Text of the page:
On Stock Cookery: Chicken Stock Recipe
Chicken stock is the most essential of the three major bone stocks, and this formula is also the easiest and most forgiving to make. I almost always have a chicken stock because we eat a lot of roasted chickens, so it is easy to acquire the bones, and this chicken stock recipe is delicious when made with or without vegetables.
- Use chicken stock to add depth and character to sides such as mashed potatoes, pastas, rices, and more.
- Put a little chicken stock in a plain gravy for extra richness.
- Use chicken stock to moisten dressings, as a supplement to white wine reduction sauces, etc.
Chicken Stock Formula
- 1:2 proportion mirepoix to chicken bones
- Bronze the mirepoix in butter
- Deglaze with white wine
- Add peppercorns, bay leaves, thyme
- Simmer 2-4 hours
- Strain through cheesecloth for clarity
- Acquire the bones of one chicken, cooked or raw. For supreme body and flavor add an extra wing or two to the pot.
- Cover the bones in cold water and then add more so there's at least 2 inches of water above the bones.
- Use a 1:2 proportion of mirepoix to bones by volume.
- Saute mirepoix in butter until a golden tone is achieved.
- Add white wine if you desire to deglaze.
- Add it to the pot.
- Bring the pot to a boil, then simmer for 2-4 hours. Skim the surface a few times.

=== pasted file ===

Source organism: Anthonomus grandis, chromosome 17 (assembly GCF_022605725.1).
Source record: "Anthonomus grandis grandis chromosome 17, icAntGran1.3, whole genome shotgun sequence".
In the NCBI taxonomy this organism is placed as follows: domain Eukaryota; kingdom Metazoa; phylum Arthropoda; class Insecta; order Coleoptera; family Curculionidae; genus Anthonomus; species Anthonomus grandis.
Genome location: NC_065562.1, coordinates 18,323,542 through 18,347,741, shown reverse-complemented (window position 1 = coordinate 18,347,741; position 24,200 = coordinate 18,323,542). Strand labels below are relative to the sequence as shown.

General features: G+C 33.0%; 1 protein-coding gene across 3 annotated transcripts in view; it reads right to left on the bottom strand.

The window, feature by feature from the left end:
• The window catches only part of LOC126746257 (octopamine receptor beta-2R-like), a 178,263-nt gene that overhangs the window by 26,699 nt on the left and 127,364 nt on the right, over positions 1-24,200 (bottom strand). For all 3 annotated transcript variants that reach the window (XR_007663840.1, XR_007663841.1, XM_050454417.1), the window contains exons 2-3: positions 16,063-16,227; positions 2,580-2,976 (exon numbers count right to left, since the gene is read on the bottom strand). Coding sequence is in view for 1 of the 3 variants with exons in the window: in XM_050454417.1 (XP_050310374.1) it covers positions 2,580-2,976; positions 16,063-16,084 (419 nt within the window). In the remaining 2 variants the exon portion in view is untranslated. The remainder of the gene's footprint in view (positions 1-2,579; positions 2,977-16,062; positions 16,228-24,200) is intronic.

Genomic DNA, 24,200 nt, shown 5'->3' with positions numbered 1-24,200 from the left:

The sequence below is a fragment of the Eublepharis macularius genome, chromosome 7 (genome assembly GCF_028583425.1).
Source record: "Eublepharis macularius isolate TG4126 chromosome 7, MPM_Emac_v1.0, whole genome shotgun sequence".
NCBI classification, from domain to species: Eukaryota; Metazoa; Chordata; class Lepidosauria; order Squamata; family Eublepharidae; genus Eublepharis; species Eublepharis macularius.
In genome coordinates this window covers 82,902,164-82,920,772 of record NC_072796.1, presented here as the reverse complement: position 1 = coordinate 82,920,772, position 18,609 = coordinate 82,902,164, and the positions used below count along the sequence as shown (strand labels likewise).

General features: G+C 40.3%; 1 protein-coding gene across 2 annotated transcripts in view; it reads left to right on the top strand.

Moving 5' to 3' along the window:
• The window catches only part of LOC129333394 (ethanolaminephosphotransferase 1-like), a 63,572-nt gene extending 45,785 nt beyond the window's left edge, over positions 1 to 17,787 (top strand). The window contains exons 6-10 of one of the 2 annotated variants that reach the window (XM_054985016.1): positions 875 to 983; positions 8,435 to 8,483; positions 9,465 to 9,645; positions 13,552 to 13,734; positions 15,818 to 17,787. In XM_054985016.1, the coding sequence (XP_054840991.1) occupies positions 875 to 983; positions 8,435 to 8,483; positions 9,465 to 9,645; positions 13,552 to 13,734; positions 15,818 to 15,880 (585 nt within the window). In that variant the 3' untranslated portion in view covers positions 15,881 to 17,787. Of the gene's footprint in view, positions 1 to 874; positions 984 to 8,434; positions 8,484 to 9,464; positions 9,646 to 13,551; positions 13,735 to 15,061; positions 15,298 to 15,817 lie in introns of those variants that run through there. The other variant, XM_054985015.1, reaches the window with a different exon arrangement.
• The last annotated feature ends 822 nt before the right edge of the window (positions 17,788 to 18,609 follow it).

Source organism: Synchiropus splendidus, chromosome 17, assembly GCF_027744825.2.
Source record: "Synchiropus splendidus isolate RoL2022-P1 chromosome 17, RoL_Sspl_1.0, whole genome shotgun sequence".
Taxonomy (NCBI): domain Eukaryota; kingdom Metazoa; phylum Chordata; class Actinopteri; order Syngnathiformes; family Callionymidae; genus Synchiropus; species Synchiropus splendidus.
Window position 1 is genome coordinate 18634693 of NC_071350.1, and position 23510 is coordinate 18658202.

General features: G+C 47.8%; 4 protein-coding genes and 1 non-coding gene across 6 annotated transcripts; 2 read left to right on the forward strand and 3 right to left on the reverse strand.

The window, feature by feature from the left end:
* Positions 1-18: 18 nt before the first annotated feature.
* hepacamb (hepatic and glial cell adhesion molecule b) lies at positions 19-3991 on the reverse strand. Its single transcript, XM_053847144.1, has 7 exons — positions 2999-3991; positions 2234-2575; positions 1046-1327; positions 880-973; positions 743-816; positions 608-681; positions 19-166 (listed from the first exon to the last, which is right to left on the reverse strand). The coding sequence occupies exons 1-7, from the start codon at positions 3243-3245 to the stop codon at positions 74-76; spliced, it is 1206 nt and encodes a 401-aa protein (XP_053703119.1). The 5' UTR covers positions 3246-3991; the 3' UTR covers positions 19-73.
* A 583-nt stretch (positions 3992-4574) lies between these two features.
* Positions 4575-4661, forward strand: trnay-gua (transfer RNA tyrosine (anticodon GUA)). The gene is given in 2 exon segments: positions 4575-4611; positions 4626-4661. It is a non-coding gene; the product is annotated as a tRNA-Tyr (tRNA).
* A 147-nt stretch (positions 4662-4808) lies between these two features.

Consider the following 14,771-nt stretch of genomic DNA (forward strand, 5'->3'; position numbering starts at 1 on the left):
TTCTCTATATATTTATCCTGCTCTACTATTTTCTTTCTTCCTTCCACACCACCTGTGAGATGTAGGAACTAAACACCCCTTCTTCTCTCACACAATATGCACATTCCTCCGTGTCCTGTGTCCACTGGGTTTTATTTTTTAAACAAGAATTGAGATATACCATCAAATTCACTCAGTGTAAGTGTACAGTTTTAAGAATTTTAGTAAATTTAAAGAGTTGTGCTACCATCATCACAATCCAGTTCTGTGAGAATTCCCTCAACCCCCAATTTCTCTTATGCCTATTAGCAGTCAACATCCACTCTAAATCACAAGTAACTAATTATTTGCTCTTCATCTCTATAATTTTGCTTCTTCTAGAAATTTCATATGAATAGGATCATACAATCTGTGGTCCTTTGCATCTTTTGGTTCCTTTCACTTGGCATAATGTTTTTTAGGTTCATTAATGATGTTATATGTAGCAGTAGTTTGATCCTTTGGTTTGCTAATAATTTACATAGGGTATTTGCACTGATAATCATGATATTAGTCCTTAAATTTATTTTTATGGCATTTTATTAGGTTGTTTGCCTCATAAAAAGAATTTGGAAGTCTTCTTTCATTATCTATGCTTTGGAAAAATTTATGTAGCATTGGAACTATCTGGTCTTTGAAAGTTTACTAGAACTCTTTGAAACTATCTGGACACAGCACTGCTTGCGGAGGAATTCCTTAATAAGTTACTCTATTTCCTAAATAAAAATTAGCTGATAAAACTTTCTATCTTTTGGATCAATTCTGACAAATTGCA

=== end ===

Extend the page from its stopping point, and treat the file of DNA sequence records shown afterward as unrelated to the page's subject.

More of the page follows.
- Strain. For the clearest results, lay 5-6 layers of cheesecloth in a strainer and pour the stock through that.
Chicken Stock Tips
- For the simplest form of chicken stock, simply cover a mostly-picked carcass in water and simmer for 2-4 hours. Strain. That’s it!
- Use a crockpot like this: bring the stock up to a boil and let it go for a couple of hours. Then turn the pot to low and let it steep overnight. This method gives you a thick stock with minimal effort.
- I like to use the carcass of a whole roasted chicken because the meat that clings to the bones adds extra body and flavor. However, it is practical to freeze and use the bones from drumsticks, thighs, etc. as they are eaten.
- Cornish game hen bones, wings, and feet add a lot of thickness
- To skim the fat, chill the stock overnight, and then simply scrape off the fat that forms on the top.
- To reduce sediment, chill the stock overnight, then pour it off slowly into another container. You'll see the sediment sort of sticking to the bottom of the container — you can just discard it.
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